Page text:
By Graham Earnshaw
SEOUL, Dec 13, Reuter – The story of Korean Air Lines Flight 858 has all the ingredients of a spy movie — mass murder, time bombs, suicide capsules, international intrigue and a mysterious young woman who holds the key to the mystery.
But the plot, stretching around the world from Japan to East Germany, is so complex and fantastic that if it was proposed as a film, it might well be rejected.
The story of the South Korean Boeing 707 with 115 people on board which disappeared on November 29 and the mystery couple who tried to commit suicide in Bahrain, is far from over.
But here is the scenario so far:
KAL’s Flight 858 took off from Baghdad on a flight to Seoul. Most of those on board were South Korean construction workers coming home from the Middle East.
The plane stopped in the Gulf state of Abu Dhabi to let 15 passengers off before continuing on east across the Indian Ocean. It disappeared to the west of Burma as it approached Bangkok for a fuel stop.
There have been reports of wreckage in the Andaman Sea.
As soon as the jet vanished, the authorities in Abu Dhabi checked the 15 passengers who disembarked. Two were carrying Japanese passports, and Tokyo reported that at least one of the passports was fake.
According to the passports, the couple were a 69-year-old man and a 23-year-old woman, both surnamed Hachiya, posing as father and daughter.
They left Abu Dhabi for Bahrain where officials and Japanese diplomats visited them in their hotel. The man spoke fluent Japanese, the woman said nothing.
Soon after, they were stopped at Bahrain airport and, while being questioned again, took poison capsules concealed in the hollow filters of cigarettes. The man died, the woman survived after falling into a coma for several days.
The race was on to discover the mystery couple’s identity.
The South Korea government said it believed they were North Korean agents who had planted a time bomb on KAL 858. North Korea’s representatives in Tokyo ferociously denied the charge.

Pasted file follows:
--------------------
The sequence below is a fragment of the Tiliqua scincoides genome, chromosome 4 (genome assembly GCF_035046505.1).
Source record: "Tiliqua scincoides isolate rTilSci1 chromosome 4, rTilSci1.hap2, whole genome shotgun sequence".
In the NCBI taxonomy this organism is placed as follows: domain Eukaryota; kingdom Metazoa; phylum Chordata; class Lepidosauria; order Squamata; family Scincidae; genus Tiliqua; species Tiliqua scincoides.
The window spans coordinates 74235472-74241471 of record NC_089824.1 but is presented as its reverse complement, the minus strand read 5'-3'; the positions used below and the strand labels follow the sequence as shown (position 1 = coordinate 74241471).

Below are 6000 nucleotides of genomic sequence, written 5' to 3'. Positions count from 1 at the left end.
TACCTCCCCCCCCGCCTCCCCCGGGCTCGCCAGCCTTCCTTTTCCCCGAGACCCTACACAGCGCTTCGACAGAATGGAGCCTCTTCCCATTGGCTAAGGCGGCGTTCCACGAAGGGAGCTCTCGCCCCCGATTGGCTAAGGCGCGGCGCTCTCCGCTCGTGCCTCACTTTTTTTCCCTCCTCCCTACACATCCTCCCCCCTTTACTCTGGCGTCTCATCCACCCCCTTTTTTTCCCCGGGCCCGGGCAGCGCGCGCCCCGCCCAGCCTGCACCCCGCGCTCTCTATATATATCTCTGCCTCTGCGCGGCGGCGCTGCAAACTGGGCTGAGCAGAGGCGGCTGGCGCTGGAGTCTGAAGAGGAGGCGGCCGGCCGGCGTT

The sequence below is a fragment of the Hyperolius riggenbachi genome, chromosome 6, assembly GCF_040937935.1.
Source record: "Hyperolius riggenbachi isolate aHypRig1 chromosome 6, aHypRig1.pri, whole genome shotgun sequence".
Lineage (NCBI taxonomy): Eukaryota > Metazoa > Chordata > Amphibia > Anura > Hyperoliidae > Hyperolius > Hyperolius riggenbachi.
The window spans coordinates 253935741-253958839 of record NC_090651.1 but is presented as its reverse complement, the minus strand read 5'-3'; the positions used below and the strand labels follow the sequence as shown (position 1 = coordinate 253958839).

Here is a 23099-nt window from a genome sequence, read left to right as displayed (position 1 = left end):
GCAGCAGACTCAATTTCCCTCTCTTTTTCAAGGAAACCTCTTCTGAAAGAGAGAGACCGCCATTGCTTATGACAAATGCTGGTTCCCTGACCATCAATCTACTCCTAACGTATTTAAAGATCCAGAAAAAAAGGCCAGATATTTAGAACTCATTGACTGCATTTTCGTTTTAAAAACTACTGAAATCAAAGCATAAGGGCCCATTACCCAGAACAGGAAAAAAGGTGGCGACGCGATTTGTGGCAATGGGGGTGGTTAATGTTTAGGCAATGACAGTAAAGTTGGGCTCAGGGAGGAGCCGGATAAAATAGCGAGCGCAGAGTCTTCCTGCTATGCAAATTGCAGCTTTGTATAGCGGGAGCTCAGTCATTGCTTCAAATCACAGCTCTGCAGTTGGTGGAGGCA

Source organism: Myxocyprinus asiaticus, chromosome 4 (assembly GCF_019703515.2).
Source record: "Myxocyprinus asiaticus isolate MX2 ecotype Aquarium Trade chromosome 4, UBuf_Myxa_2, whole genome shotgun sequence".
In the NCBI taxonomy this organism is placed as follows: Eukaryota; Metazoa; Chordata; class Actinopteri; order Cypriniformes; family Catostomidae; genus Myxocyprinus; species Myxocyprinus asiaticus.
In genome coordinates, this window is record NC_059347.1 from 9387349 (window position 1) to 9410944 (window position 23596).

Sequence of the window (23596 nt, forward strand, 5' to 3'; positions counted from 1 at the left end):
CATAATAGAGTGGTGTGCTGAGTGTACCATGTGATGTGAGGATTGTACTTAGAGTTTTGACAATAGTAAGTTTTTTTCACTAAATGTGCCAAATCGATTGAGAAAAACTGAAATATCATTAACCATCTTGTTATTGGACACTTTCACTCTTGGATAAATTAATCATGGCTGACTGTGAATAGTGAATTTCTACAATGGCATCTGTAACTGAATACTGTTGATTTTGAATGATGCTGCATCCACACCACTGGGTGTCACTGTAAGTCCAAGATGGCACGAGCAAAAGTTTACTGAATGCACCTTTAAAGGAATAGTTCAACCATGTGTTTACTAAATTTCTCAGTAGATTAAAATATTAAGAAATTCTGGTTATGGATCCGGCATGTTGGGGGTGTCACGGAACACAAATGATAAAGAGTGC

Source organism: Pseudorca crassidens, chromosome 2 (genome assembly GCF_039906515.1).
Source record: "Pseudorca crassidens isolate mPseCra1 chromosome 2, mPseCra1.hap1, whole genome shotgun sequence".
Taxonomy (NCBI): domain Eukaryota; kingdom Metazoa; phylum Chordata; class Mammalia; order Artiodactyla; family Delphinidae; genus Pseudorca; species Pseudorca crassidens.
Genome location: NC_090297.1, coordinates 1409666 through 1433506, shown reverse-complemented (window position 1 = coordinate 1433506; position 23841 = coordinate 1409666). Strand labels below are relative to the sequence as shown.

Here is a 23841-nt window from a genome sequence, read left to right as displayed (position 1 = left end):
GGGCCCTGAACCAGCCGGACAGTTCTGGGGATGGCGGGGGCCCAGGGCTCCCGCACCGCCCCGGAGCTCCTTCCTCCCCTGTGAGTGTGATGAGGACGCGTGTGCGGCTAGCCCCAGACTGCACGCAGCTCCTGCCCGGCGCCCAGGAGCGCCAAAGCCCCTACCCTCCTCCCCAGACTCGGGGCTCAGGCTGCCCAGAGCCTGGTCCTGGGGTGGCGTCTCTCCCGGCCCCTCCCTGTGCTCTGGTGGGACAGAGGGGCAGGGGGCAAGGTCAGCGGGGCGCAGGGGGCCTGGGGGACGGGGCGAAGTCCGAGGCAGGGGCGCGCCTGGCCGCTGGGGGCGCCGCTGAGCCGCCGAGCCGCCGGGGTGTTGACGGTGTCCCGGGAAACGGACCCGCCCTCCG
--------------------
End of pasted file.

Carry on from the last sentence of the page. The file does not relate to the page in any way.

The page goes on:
In Japan, police sources first said they thought the man was a suspect in a 1985 North Korean spy case but abandoned the theory after a fingerprint check proved negative.
Then last Thursday, a senior Japanese official said there was a strong probability the man had been second secretary in the North Korean embassy in Kuala Lumpur in the late 1970s.
The Malaysian authorities said it was unlikely and the North Korean embassy denied the connection, but the report strengthened the South Korean belief that there was a North Korean connection with the KAL plane’s disappearance.
The woman in Bahrain woke up and at first maintained her tantalising silence. When she did speak it was in, of all languages, English: “What shall I talk?” she said.
Finally, according to South Korean newspaper reports, she told Bahrain investigators she was Chinese, named Bai Huahui, born in the far northeast province of Heilongjiang.
The press reports quoted her as saying she left China several years ago for the Portuguese-administered territory of Macao on China’s south coast where she was employed by the dead man as a “housemaid and companion.”
Investors tried to piece together the couple’s movements up to KAL 858, following their trail from Hong Kong to Eastern Europe and Yugoslavia and on to Baghdad.
The Seoul press reported that among their possessions were snapshots taken in East Germany and Japanese Seven Stars cigarettes of a kind not sold in Japan for four years.
Gunpowder traces found amongst their belongings strengthened the time bomb theory.
In Belgrade, a source at the hotel the couple stayed in between November 23 and 28, the day before KAL 858 took off, said the woman once met three “oriental” men in the hotel, all wearing virtually identical suits resembling uniforms.
South Korea applied to the Bahrain authorities for the extradition of the woman and Bahrain officials said she would probably be handed over to South Korea.
The timing of her transfer from Bahrain to Seoul is being kept secret.
And Scene Six? How the story will end is still anyone’s guess.
REUTER GAE PDM